Make to the city by the postern gate. Dryden.

    The bull
    His easier conquest proudly did forego;
    And making at him with a furious bound,
    From his bent forehead aim’d a double wound. Dryden.

    Too late young Turnus the delusion found
    Far on the sea, still making from the ground. Dryden.

    A man of a disturbed brain seeing in the street one of those lads that used to vex him, stepped into a cutler’s shop, and seizing on a naked sword made after the boy. John Locke.

    Seeing a country gentleman trotting before me with a spaniel by his horse’s side, I made up to him. Joseph Addison, Freehold.

    The French king makes at us directly, and keeps a king by him to set over us. Addison.

    A monstrous boar rusht forth; his baleful eyes
    Shot glaring fire, and his stiff-pointed bristles
    Rose high upon his back; at me he made,
    Whetting his tusks. Edmund Smith, Phædra and Hippolitus.

    Whatsoever makes nothing to your subject, and is improper to it, admit not unto your work. Dryden.

    Blinded he is by the love of himself to believe that the right is wrong, and wrong is right, when it makes for his own advantage. Jonathan Swift, Miscel.

    Where neither the evidence of any law divine, nor the strength of any invincible argument, otherwise found out by the light of reason, nor any notable publick inconvenience doth make against that which our own laws ecclesiastical have instituted for the ordering of these affairs; the very authority of the church itself sufficeth. Richard Hooker.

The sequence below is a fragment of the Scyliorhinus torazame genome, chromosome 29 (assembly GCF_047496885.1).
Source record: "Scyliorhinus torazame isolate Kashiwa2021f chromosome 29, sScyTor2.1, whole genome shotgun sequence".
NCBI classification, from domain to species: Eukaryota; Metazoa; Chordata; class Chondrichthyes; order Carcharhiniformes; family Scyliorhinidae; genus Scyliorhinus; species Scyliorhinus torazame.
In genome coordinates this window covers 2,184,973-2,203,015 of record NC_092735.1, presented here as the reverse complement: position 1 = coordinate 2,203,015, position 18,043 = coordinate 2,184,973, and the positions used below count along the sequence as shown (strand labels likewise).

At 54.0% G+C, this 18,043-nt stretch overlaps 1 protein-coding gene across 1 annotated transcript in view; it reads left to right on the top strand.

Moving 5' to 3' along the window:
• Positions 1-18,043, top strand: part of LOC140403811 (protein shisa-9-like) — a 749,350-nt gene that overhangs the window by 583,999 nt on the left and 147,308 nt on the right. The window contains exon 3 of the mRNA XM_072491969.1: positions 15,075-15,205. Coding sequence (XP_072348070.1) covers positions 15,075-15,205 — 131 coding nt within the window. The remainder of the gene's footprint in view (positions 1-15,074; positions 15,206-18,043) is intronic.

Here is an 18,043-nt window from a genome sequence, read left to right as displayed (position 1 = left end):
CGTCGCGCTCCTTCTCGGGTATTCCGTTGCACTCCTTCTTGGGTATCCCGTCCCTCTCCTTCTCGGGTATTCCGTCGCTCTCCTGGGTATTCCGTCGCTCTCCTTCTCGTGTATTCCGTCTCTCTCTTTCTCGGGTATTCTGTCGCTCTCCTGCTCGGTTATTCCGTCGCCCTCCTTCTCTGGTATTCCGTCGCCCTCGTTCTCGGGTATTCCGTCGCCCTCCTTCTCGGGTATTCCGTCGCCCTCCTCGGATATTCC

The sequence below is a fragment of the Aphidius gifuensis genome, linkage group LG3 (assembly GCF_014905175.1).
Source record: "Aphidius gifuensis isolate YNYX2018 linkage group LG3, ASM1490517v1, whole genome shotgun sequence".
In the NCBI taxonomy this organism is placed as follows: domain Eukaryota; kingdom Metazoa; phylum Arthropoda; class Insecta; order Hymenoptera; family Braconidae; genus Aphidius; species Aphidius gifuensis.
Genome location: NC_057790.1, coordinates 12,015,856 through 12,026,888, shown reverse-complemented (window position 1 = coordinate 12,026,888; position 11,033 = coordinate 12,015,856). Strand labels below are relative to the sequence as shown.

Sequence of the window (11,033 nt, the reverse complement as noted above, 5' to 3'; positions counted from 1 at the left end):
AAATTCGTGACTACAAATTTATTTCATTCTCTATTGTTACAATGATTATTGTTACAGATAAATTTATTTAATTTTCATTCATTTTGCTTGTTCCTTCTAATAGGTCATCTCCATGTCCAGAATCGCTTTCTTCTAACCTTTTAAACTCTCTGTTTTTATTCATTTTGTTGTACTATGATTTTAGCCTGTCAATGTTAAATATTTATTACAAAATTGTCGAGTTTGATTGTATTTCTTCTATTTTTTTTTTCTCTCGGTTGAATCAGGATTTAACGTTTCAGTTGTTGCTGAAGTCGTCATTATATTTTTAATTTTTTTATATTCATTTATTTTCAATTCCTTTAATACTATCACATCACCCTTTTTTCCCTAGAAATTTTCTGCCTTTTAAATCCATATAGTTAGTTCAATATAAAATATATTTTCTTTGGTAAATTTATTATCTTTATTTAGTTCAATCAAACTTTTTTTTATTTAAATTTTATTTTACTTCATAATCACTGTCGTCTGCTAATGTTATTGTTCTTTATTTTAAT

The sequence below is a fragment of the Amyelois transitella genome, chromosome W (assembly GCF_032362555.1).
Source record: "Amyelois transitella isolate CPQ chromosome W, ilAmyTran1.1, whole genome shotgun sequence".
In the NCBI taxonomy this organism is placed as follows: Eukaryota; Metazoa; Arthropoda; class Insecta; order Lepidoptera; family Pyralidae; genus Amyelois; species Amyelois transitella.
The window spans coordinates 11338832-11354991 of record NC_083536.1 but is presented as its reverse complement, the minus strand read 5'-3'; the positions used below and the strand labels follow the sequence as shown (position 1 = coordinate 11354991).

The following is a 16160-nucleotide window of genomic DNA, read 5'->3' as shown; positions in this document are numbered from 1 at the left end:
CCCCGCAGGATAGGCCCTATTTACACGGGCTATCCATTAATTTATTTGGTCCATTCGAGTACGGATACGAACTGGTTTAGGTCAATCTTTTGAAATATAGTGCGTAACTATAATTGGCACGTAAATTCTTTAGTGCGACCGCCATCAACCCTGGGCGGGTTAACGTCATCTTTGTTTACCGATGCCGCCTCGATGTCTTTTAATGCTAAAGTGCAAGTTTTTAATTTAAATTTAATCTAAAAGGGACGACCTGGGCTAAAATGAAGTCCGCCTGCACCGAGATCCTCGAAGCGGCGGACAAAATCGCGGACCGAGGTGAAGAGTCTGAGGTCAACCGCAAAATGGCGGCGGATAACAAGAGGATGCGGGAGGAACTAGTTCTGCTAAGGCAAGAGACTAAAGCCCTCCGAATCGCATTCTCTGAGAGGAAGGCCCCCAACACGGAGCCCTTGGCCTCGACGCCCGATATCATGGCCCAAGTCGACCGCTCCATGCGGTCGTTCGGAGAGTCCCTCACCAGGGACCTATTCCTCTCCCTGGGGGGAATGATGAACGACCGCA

That which should make for them must prove, that men ought not to make laws for church regiment, but only keep those laws which in scripture they find made. Richard Hooker.

    It is very needful to be known, and maketh unto the right of the war against him. Edmund Spenser.

    Let us follow after the things which make for peace. Rom.

    Perkin Warbeck finding that time and temporizing, which, whilst his practices were covert, made for him, did now, when they were discovered, rather make against him, resolved to try some exploit upon England. Francis Bacon, Henry VII.